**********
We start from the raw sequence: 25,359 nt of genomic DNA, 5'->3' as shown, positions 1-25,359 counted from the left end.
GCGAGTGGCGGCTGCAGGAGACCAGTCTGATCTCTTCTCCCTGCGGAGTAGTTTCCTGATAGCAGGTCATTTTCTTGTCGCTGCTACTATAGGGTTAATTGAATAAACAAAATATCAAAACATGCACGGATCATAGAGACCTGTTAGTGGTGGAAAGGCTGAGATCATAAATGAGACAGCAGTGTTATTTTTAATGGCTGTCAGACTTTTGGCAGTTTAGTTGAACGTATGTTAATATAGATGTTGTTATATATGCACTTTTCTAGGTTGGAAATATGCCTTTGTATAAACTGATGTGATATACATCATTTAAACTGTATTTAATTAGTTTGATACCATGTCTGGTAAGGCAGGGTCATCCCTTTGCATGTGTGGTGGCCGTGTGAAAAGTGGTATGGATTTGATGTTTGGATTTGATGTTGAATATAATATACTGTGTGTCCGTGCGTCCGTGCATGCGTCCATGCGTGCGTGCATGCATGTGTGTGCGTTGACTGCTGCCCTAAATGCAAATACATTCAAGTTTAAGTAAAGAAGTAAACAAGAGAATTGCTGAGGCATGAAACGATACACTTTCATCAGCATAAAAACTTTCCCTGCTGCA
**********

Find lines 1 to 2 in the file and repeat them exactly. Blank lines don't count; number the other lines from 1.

We start from the raw sequence: 25,359 nt of genomic DNA, 5'->3' as shown, positions 1-25,359 counted from the left end.
GCGAGTGGCGGCTGCAGGAGACCAGTCTGATCTCTTCTCCCTGCGGAGTAGTTTCCTGATAGCAGGTCATTTTCTTGTCGCTGCTACTATAGGGTTAATTGAATAAACAAAATATCAAAACATGCACGGATCATAGAGACCTGTTAGTGGTGGAAAGGCTGAGATCATAAATGAGACAGCAGTGTTATTTTTAATGGCTGTCAGACTTTTGGCAGTTTAGTTGAACGTATGTTAATATAGATGTTGTTATATATGCACTTTTCTAGGTTGGAAATATGCCTTTGTATAAACTGATGTGATATACATCATTTAAACTGTATTTAATTAGTTTGATACCATGTCTGGTAAGGCAGGGTCATCCCTTTGCATGTGTGGTGGCCGTGTGAAAAGTGGTATGGATTTGATGTTTGGATTTGATGTTGAATATAATATACTGTGTGTCCGTGCGTCCGTGCATGCGTCCATGCGTGCGTGCATGCATGTGTGTGCGTTGACTGCTGCCCTAAATGCAAATACATTCAAGTTTAAGTAAAGAAGTAAACAAGAGAATTGCTGAGGCATGAAACGATACACTTTCATCAGCATAAAAACTTTCCCTGCTGCA